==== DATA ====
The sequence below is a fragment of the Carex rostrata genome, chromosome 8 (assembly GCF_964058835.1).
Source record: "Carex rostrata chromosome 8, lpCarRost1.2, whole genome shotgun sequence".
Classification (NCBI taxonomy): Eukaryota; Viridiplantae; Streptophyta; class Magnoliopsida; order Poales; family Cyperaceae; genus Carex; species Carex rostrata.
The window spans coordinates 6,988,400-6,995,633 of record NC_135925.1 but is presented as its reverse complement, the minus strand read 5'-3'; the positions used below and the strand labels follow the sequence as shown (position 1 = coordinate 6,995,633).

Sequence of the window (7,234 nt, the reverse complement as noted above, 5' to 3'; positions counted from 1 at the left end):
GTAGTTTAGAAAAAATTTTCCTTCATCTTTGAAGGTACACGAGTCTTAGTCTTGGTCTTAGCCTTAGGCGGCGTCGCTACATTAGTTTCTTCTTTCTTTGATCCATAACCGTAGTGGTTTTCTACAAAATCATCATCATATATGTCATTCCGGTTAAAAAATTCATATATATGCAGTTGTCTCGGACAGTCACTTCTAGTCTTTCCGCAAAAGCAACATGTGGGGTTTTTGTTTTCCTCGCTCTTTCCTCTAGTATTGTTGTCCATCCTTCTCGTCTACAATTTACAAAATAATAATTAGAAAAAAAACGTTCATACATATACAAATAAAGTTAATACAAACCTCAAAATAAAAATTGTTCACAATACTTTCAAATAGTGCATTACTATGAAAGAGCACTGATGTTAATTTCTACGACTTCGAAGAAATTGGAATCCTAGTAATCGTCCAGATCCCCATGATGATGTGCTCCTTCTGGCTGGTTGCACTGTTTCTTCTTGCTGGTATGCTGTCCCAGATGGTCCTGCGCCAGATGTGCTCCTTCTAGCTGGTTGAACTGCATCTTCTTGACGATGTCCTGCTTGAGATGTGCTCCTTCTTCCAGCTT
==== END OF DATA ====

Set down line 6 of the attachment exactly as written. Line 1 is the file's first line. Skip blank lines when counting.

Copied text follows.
GTAGTTTAGAAAAAATTTTCCTTCATCTTTGAAGGTACACGAGTCTTAGTCTTGGTCTTAGCCTTAGGCGGCGTCGCTACATTAGTTTCTTCTTTCTTTGATCCATAACCGTAGTGGTTTTCTACAAAATCATCATCATATATGTCATTCCGGTTAAAAAATTCATATATATGCAGTTGTCTCGGACAGTCACTTCTAGTCTTTCCGCAAAAGCAACATGTGGGGTTTTTGTTTTCCTCGCTCTTTCCTCTAGTATTGTTGTCCATCCTTCTCGTCTACAATTTACAAAATAATAATTAGAAAAAAAACGTTCATACATATACAAATAAAGTTAATACAAACCTCAAAATAAAAATTGTTCACAATACTTTCAAATAGTGCATTACTATGAAAGAGCACTGATGTTAATTTCTACGACTTCGAAGAAATTGGAATCCTAGTAATCGTCCAGATCCCCATGATGATGTGCTCCTTCTGGCTGGTTGCACTGTTTCTTCTTGCTGGTATGCTGTCCCAGATGGTCCTGCGCCAGATGTGCTCCTTCTAGCTGGTTGAACTGCATCTTCTTGACGATGTCCTGCTTGAGATGTGCTCCTTCTTCCAGCTT